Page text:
Outside of the ugly loss to the Golden Knights, all the other games were decided by one or two goals. Executing on special teams is the difference between winning and losing tight decisions right now.

Thankfully for the Jackets, they can continue to lean on one of the best goalies in the league in Sergei Bobrovsky. Despite their recent struggles, they still rank 11th in the league in goals against with 146. Even though his numbers have dipped from last year to this year, he’s still managed to keep them in a lot of games. What would happen if they didn’t have him between the pipes?

Deadline Outlook

It’s become increasingly clear that the Blue Jackets need someone that can put the puck in the net. Many have mentioned a possible reunion with veteran winger Rick Nash. That wouldn’t necessarily be such a bad idea. He spent many years there, which should benefit him when it comes to making the adjustment to his new team. Also, three of Nash’s 16 goals have come on the man-advantage with New York this season. Panarin (five) is the only Blue Jacket that has more than three this year. Nash is just one possibility. If they don’t want to pay for a rental, they could also look to acquire Mike Hoffman from Ottawa.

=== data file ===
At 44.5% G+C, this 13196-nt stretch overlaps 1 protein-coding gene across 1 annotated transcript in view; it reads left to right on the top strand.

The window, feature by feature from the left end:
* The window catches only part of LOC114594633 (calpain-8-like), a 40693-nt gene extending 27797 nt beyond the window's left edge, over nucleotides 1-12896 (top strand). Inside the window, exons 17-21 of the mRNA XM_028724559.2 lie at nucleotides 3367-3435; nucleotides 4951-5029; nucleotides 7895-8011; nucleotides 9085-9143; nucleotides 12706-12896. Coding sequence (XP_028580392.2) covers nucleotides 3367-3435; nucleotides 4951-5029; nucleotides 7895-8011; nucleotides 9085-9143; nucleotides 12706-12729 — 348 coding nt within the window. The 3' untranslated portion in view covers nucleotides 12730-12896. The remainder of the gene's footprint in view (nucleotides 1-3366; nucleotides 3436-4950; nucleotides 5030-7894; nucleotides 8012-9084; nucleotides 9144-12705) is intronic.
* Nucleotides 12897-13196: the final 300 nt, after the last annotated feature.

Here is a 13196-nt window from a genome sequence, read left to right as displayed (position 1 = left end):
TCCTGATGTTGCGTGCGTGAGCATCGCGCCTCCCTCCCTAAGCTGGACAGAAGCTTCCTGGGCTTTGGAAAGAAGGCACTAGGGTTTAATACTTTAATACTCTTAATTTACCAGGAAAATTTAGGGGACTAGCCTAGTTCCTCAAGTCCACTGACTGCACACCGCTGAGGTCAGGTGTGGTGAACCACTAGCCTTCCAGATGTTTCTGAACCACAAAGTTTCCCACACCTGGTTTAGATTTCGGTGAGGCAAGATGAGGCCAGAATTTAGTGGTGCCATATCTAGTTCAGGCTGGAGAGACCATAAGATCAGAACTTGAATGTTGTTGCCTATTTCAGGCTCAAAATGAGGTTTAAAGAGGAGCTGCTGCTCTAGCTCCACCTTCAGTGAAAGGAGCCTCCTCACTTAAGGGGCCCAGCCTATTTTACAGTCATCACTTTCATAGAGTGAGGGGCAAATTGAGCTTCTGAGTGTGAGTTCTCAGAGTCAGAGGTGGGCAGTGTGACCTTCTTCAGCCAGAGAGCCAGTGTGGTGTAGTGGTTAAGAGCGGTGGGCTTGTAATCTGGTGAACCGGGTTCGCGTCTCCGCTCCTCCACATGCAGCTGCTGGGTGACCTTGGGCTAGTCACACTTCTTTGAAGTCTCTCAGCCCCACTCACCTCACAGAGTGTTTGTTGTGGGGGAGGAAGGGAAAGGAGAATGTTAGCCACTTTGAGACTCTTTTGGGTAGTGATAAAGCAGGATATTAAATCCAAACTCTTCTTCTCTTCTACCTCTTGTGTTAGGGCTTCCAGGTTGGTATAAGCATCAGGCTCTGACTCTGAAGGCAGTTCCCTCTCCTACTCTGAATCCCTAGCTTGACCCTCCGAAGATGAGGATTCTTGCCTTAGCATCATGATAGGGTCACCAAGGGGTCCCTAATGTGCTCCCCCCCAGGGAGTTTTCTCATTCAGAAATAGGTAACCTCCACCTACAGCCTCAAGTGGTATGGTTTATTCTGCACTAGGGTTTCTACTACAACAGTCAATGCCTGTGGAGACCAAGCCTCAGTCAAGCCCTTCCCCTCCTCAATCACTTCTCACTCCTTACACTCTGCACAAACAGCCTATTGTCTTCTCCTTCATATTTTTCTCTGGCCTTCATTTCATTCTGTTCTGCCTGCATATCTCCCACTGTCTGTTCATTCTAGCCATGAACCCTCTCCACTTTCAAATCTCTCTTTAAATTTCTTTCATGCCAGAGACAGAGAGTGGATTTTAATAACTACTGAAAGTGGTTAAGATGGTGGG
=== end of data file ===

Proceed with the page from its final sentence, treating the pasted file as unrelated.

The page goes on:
When it comes to improving the penalty kill, they could look to add a veteran two-way forward. One name that comes to mind is Tomas Plekanec out of Montreal. The Canadiens are out of the playoff picture, so they could be willing to deal the 35-year-old pending unrestricted free agent. Plekanec’s offensive game has deteriorated over the last couple of seasons, but he’s still a useful player.

Joey Alfieri is a writer for Pro Hockey Talk on NBC Sports. Drop him a line at phtblog@nbcsports.com or follow him on Twitter @joeyalfieri.

Fantasy Adds & Drops: A Saad Time

Getty
1 Comment

This weekly column will aim to help you navigate through the rough waters of your fantasy league’s waiver wire. We’ll give you suggestions on which players owned in more than 50 percent of Yahoo Leagues you should pick up. We’ll also tell you which players you should consider parting ways with.